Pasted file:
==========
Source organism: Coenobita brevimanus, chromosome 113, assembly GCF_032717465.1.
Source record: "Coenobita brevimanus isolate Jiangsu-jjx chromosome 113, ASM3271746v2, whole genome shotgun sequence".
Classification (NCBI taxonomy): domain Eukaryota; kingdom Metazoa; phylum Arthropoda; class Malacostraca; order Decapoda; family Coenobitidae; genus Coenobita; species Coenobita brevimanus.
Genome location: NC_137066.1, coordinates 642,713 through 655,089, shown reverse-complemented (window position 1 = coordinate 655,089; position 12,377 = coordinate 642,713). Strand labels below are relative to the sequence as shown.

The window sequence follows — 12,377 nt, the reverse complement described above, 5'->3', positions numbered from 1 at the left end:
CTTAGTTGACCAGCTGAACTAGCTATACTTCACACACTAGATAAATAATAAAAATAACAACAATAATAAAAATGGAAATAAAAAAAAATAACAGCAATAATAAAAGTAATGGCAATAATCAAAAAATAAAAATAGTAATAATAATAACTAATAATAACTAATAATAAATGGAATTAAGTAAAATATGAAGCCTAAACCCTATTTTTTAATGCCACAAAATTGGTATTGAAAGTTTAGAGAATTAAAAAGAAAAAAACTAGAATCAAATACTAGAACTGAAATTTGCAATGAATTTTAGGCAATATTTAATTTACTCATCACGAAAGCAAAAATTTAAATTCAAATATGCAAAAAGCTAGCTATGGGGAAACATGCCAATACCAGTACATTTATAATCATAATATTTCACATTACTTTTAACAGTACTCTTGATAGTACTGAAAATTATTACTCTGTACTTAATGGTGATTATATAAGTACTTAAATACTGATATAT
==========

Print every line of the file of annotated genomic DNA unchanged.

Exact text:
Source organism: Coenobita brevimanus, chromosome 113, assembly GCF_032717465.1.
Source record: "Coenobita brevimanus isolate Jiangsu-jjx chromosome 113, ASM3271746v2, whole genome shotgun sequence".
Classification (NCBI taxonomy): domain Eukaryota; kingdom Metazoa; phylum Arthropoda; class Malacostraca; order Decapoda; family Coenobitidae; genus Coenobita; species Coenobita brevimanus.
Genome location: NC_137066.1, coordinates 642,713 through 655,089, shown reverse-complemented (window position 1 = coordinate 655,089; position 12,377 = coordinate 642,713). Strand labels below are relative to the sequence as shown.

The window sequence follows — 12,377 nt, the reverse complement described above, 5'->3', positions numbered from 1 at the left end:
CTTAGTTGACCAGCTGAACTAGCTATACTTCACACACTAGATAAATAATAAAAATAACAACAATAATAAAAATGGAAATAAAAAAAAATAACAGCAATAATAAAAGTAATGGCAATAATCAAAAAATAAAAATAGTAATAATAATAACTAATAATAACTAATAATAAATGGAATTAAGTAAAATATGAAGCCTAAACCCTATTTTTTAATGCCACAAAATTGGTATTGAAAGTTTAGAGAATTAAAAAGAAAAAAACTAGAATCAAATACTAGAACTGAAATTTGCAATGAATTTTAGGCAATATTTAATTTACTCATCACGAAAGCAAAAATTTAAATTCAAATATGCAAAAAGCTAGCTATGGGGAAACATGCCAATACCAGTACATTTATAATCATAATATTTCACATTACTTTTAACAGTACTCTTGATAGTACTGAAAATTATTACTCTGTACTTAATGGTGATTATATAAGTACTTAAATACTGATATAT